The Case

Dr. Ima Payne, vice president of medical affairs for Voodoo Health (a large multinational pharmaceutical company), posted a call for CME proposals on the company Web site. The Association for Curing Headaches (an accredited provider) submitted a proposal, including a lengthy needs assessment, and was granted funding in the amount of $100,000 for the creation of a monograph titled Reducing Headaches in Pregnancy. After sending the initial grant payment and the signed letter of agreement, Dr. Payne notifies the provider that it is considered a courtesy to send the draft content to her for review before producing copies of the enduring material. She wants to ensure that all cited data accurately reflect the latest research results and ensure public safety.

The Solution

Can commercial supporters review content before the activity is finalized?

Parochka: There is no Accreditation Council for CME requirement that accredited providers must extend commercial supporters a courtesy review of content, and some providers do not allow such review. On the other hand, nothing specifically prohibits a content review, as long as the provider remains in control of the content. Allowing review of complicated data would be one mechanism to ensure dissemination of accurate information.

How can this provider avoid noncompliance?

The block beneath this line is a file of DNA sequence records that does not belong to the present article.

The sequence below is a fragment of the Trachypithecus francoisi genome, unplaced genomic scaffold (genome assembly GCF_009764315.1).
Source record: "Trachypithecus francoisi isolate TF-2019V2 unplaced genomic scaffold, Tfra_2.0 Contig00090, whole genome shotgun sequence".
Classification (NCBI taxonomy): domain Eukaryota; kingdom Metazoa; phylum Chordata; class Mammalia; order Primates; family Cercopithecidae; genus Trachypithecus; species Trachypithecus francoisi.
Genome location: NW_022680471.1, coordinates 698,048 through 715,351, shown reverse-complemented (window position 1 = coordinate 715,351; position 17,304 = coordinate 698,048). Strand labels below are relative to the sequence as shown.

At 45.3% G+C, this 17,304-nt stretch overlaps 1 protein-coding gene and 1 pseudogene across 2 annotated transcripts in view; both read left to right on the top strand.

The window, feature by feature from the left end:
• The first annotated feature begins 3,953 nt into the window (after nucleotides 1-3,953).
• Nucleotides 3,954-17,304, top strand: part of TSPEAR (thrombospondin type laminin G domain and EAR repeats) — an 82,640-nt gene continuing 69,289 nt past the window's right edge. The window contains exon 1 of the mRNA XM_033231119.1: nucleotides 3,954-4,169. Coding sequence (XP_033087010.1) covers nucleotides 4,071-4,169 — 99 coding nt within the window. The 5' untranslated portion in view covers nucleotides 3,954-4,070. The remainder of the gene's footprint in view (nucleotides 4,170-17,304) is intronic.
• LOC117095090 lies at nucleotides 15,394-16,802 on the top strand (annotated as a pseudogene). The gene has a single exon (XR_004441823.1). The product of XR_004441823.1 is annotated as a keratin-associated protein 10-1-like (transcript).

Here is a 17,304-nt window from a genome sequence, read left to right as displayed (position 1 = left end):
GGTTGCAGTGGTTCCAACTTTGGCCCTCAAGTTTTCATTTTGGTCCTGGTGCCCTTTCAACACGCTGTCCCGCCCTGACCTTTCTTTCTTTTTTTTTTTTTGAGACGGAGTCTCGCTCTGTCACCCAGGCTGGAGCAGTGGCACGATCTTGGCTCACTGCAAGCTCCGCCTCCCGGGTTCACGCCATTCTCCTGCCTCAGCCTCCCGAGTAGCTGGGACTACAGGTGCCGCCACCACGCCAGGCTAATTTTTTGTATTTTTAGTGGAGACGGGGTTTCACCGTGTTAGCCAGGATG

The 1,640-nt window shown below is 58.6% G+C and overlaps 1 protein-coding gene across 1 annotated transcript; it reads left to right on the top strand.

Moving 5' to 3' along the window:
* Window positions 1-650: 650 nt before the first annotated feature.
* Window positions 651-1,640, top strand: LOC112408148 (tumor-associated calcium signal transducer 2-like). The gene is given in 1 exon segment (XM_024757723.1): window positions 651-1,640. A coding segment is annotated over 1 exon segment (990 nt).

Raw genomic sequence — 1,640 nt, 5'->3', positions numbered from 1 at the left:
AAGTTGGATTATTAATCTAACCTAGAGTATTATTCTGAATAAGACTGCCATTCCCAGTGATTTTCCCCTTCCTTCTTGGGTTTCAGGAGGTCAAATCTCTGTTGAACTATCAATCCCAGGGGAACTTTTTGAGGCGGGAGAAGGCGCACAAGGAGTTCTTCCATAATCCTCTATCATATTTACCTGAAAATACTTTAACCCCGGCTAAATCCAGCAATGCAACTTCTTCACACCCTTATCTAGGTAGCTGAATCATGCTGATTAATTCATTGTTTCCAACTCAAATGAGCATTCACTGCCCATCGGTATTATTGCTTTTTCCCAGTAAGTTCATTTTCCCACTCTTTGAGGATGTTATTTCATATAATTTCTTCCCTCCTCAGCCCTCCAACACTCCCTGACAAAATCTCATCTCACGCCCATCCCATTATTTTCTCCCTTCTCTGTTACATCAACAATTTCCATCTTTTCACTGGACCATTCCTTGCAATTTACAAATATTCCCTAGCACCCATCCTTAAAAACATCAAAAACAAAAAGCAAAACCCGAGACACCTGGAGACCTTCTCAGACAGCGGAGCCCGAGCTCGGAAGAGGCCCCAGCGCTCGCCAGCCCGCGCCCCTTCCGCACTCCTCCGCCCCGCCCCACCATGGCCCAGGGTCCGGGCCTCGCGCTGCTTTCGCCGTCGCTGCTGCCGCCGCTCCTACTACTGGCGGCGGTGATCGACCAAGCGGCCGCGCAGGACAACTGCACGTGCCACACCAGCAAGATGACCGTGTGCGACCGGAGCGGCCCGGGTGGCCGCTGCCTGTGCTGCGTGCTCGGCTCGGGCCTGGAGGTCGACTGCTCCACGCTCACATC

Overstreet: Some providers are developing detailed policies regarding supporter review, documenting its purpose and how it will be handled. Typically, such review is limited only to scientific accuracy.

Parochka: Accredited providers would be wise to create policies documenting the customary and usual circumstances surrounding courtesy review of content.

Overstreet: In addition, providers could summarize their policies in grant requests to avoid questions about review during the development of the activity.

What should the provider do if content changes are recommended by the medical affairs VP?

Parochka: No one wants to argue with the commercial supporter's medical affairs department. However, since providers have the ultimate responsibility for content, they should ask the course chairperson or other faculty members to validate the accuracy and appropriateness of the recommended changes. Keeping a paper trail of these exchanges is absolutely critical in terms of documenting the planning process.

Overstreet: I agree. I'd also ask the supporter to provide copies of published references to document the accuracy and completeness of any suggested corrections. Changes should be made only upon review and approval by the faculty and provider.

Parochka: And some providers might request an external peer review process to validate the data and ensure that the content is fair, balanced, and scientifically rigorous.

Karen Overstreet, EdD, RPh, FACME, is president, Indicia Medical Education, LLC, North Wales, Pa. Reach her at Jacqueline Parochka, EdD, FACME, is president, Excellence in Continuing Education Ltd., Gurnee, Ill. Reach her at

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